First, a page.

Savannah River Remediation, Denmark Technical College renew MOU

October 11, 2021, 2:59PMANS Nuclear Cafe
Savannah River Remediation’s Mark Schmitz (left) and Denmark Technical College’s Willie L. Todd Jr. sign a memorandum of understanding to reaffirm the partnership between their respective organizations. (Photo: SRR)

Savannah River Remediation (SRR) and South Carolina’s Denmark Technical College (DTC) have renewed a memorandum of understanding that has a goal of preparing DTC students for work in the industrial and nuclear environment while also providing SRR with a potential pipeline of future employees.

SRR is the Savannah River Site’s liquid waste contractor, consisting of a team of companies led by Amentum, with partners Bechtel National, Jacobs, and BWX Technologies. Subcontractors include Orano, Atkins, and Amentum N&E Technical Services.

DTC is South Carolina’s only technical college that is also a historically black college or university.

DOE expands HLW canister double-stacking at Savannah River Site

October 5, 2021, 12:06PMRadwaste Solutions
Savannah River Remediation workers double-stack HLW canisters in an underground vault in Savannah River’s Glass Waste Storage Building 2 using a one-of-a-kind shielded canister transporter. (Photo: DOE)

The Department of Energy’s Office of Environmental Management (EM) has demonstrated the capability to expand the double-stacking of high-level waste canisters at the Savannah River Site in South Carolina. That approach will save the site’s cleanup program millions of dollars, according to the DOE.

ISO deems Savannah River’s environmental program ‘robust’

June 30, 2021, 7:18AMRadwaste Solutions
From left, SRNS mechanic Todd Cockrell, engineer John Bradley, and project manager Joao Cardoso-Neto plan the removal of a vapor extraction unit at the Savannah River Site. (Photo: DOE)

Department of Energy site contractors Savannah River Nuclear Solutions and Savannah River Remediation received high marks from a recent independent audit of their environmental management work at the Savannah River Site in South Carolina.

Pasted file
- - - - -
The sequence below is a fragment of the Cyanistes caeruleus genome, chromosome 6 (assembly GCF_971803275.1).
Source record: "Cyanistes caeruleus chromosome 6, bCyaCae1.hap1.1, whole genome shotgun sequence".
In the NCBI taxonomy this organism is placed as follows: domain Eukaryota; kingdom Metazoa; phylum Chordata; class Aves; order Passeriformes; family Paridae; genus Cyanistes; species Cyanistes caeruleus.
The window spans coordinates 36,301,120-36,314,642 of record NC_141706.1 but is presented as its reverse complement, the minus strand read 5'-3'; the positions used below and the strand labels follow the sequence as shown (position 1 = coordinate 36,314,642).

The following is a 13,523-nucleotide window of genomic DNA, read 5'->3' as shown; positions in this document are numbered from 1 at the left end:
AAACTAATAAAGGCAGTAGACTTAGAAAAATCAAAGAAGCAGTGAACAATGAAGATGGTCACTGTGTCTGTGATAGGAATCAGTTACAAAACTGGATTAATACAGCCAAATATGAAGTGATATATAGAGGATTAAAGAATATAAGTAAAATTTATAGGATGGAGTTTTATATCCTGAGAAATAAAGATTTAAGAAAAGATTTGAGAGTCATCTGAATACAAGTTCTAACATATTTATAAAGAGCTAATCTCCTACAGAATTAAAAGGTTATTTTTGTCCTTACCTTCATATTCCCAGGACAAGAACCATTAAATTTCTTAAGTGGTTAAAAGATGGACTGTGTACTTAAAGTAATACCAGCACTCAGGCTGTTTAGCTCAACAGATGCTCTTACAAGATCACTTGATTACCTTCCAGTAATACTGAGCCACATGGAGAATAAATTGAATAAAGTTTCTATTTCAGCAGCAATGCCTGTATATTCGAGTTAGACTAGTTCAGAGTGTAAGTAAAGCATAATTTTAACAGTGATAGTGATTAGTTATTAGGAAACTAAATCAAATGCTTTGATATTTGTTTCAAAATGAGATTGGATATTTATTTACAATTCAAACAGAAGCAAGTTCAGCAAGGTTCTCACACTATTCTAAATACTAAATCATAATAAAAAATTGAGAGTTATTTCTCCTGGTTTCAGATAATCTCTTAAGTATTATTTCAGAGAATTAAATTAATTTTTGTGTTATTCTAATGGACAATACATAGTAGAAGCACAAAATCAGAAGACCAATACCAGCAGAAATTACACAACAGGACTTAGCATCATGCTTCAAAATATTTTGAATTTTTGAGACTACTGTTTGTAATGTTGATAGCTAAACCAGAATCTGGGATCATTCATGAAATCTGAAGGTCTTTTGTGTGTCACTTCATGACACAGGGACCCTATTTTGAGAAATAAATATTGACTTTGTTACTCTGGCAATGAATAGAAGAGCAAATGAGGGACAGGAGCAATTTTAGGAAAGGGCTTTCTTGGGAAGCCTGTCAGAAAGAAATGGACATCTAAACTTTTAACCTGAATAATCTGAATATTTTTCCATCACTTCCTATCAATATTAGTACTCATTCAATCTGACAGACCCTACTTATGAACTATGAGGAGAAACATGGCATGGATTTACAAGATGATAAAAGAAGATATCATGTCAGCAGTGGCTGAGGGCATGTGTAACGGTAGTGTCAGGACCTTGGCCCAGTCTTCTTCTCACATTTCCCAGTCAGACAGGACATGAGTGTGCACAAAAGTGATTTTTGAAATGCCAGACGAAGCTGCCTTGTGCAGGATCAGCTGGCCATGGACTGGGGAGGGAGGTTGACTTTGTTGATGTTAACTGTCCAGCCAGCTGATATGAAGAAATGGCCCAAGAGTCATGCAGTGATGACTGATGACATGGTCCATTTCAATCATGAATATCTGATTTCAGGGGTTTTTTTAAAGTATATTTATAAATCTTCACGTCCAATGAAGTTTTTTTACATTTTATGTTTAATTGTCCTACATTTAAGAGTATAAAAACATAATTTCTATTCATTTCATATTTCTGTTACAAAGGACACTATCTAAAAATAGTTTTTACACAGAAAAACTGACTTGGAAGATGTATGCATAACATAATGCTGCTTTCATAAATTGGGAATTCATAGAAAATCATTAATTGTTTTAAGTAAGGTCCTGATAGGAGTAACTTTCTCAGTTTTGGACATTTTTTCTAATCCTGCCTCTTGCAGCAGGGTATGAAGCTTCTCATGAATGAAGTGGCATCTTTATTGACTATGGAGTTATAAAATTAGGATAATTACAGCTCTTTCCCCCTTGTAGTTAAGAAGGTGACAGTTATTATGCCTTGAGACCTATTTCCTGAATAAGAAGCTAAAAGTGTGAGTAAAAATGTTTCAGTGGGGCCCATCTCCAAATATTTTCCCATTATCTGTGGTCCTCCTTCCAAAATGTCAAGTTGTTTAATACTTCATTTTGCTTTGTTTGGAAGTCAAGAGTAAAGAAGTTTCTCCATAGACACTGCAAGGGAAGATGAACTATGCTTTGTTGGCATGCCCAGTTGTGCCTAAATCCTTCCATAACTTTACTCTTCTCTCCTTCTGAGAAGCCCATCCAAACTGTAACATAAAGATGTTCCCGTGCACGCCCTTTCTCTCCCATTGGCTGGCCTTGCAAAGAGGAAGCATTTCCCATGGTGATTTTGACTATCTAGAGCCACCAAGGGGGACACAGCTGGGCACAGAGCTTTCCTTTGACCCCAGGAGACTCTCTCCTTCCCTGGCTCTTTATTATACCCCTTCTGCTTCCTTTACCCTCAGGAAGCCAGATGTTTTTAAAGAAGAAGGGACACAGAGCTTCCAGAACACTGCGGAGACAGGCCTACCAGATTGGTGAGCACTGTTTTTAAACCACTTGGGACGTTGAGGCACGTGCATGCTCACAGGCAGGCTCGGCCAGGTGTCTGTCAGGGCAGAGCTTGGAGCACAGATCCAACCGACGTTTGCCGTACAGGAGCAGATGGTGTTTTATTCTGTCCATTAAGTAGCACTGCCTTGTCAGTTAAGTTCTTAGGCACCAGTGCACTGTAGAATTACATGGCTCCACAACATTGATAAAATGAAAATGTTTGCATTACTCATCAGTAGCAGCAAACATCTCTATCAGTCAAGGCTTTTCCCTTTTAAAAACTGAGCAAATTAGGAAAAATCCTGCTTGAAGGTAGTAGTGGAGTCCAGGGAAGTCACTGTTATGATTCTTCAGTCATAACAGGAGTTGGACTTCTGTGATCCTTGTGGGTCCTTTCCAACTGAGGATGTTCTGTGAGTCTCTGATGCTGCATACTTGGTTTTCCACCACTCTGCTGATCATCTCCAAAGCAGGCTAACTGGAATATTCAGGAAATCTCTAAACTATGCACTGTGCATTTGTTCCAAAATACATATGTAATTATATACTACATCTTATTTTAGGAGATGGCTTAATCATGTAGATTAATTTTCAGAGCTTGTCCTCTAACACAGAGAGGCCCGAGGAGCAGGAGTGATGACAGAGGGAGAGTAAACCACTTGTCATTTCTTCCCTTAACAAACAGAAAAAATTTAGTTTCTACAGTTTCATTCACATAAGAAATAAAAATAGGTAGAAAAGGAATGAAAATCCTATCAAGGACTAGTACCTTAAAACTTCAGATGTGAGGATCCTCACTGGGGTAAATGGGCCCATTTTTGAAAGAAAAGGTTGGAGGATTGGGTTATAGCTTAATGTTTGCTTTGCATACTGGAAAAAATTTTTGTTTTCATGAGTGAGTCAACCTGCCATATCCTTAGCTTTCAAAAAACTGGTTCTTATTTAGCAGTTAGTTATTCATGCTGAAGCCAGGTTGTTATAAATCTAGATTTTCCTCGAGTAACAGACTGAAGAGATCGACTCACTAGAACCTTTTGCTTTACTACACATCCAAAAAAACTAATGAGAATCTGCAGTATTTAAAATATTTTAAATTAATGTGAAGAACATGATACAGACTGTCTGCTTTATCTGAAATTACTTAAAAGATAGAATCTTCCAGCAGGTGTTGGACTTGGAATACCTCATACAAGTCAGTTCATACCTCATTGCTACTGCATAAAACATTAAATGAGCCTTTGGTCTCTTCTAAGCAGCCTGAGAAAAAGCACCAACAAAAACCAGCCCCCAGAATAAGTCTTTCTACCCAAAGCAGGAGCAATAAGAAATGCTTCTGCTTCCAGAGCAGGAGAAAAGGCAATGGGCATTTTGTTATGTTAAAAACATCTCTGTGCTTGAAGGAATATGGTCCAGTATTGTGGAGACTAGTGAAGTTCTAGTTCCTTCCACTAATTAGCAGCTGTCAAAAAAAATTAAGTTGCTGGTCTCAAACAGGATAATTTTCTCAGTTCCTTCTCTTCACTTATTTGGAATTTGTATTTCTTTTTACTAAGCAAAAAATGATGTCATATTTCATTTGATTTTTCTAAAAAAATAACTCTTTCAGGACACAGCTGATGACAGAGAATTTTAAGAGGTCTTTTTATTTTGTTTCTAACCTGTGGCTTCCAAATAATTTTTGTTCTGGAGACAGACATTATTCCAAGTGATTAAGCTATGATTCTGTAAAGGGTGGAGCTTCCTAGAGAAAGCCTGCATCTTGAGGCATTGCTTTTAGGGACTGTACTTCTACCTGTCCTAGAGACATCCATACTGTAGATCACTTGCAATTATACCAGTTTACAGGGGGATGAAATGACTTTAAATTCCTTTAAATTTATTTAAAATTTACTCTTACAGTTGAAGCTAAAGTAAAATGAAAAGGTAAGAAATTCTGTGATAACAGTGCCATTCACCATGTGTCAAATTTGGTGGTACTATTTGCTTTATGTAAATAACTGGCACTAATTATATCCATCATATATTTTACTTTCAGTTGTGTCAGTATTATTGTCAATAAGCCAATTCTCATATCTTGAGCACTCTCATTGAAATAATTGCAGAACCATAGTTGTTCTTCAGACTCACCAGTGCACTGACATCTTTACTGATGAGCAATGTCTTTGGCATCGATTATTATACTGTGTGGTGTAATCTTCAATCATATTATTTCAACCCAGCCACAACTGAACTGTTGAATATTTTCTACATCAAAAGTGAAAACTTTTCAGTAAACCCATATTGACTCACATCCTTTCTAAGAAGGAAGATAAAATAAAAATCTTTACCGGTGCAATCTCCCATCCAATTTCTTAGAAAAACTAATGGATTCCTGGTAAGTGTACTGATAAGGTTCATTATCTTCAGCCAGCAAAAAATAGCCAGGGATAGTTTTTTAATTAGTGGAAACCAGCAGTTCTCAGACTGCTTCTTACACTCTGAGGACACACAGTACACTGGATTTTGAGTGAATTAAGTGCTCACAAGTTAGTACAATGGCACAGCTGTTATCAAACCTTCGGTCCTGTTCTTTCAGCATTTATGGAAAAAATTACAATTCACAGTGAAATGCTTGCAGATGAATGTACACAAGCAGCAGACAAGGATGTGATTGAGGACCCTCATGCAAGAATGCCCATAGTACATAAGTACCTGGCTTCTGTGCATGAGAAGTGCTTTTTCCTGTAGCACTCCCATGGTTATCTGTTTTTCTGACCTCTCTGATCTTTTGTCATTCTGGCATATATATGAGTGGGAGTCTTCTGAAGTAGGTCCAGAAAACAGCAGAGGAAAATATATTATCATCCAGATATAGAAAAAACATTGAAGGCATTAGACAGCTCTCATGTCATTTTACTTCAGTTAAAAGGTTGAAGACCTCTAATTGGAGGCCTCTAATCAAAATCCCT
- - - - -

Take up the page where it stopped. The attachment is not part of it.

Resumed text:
Tank waste retrieval project completed at Savannah River Site

May 13, 2021, 3:01PMRadwaste Solutions
A salt dissolution campaign in Tank 37 at the Savannah River Site was completed ahead of schedule, creating tank space for evaporator operations and allowing for more feed to the Salt Waste Processing Facility. (Photo: DOE)

Department of Energy contractor Savannah River Remediation (SRR) announced on May 11 that it has completed a salt dissolution campaign in Tank 37, one of the underground tanks storing high-level radioactive liquid waste at the Savannah River Site (SRS) in South Carolina.

Savannah River marks 25 years of operations for processing plant

March 24, 2021, 12:00PMRadwaste Solutions
Savannah River’s DWPF has been pouring high-level waste canisters for a quarter of a century. Photo: DOE

The month of March marked the 25th year of radiological operations for the Defense Waste Processing Facility (DWPF) at the Department of Energy’s Savannah River Site in South Carolina. Radiological operations at DWPF, which is used to treat Savannah River’s high-level radioactive tank waste, began on March 12, 1996, with the first canister of vitrified waste poured on April 29 that year.

To date, more than 4,200 stainless steel canisters of vitrified waste have been poured at DWPF, according to the DOE.

The only operating waste vitrification plant in the nation, DWPF is operated by Savannah River Remediation, the DOE’s liquid waste contractor at the site. According to the DOE, DWPF operations are expected to continue for approximately 15 more years, and about 4,000 more canisters are scheduled to be produced. The DOE expects to begin hot operations at a second waste vitrification plant later this year at its Idaho National Laboratory site.

Savannah River crews remove cesium columns from tank closure unit

February 10, 2021, 12:05PMRadwaste Solutions

Work crews remove the first column filled with cesium from the Tank Closure Cesium Removal unit by crane in H tank farm at the Savannah River Site. Photo: DOE

Columns filled with cesium have been removed at the Savannah River Site in a demonstration project designed to accelerate removal of radioactive salt waste from underground tanks.

“On the surface, it appeared to be like any other crane lift and equipment transport, which are routinely performed in the tank farms. However, this equipment contained cesium-rich, high-level waste, which was transported aboveground via roadway to an on-site interim safe storage pad,” said Savannah River Remediation (SRR) president and project manager Phil Breidenbach. “It was all handled safely and executed with outstanding teamwork by our highly skilled workforce.”

Operated by liquid waste contractor SRR, a system known as the Tank Closure Cesium Removal (TCCR) unit removes cesium from the salt waste in Tank 10 in the site's H Tank Farm. The TCCR is a pilot demonstration that helps accelerate tank closure at the site, according to a report by the Department of Energy on February 9.

SRS liquid waste facilities get upgrade to computer operating systems

June 26, 2020, 12:37PMRadwaste Solutions

Janice Sandford, forefront, and other operators are shown in the Defense Waste Processing Facility control room. Savannah River Remediation recently upgraded its control system hardware and software. Photo: David Lawrence/URS Corp.

An upgrade to modernize computer systems across the Savannah River Site's liquid waste facilities while maintaining cybersecurity industry standards was completed recently, the site’s liquid waste contractor announced on June 25. The Savannah River Site is located in Aiken, S.C.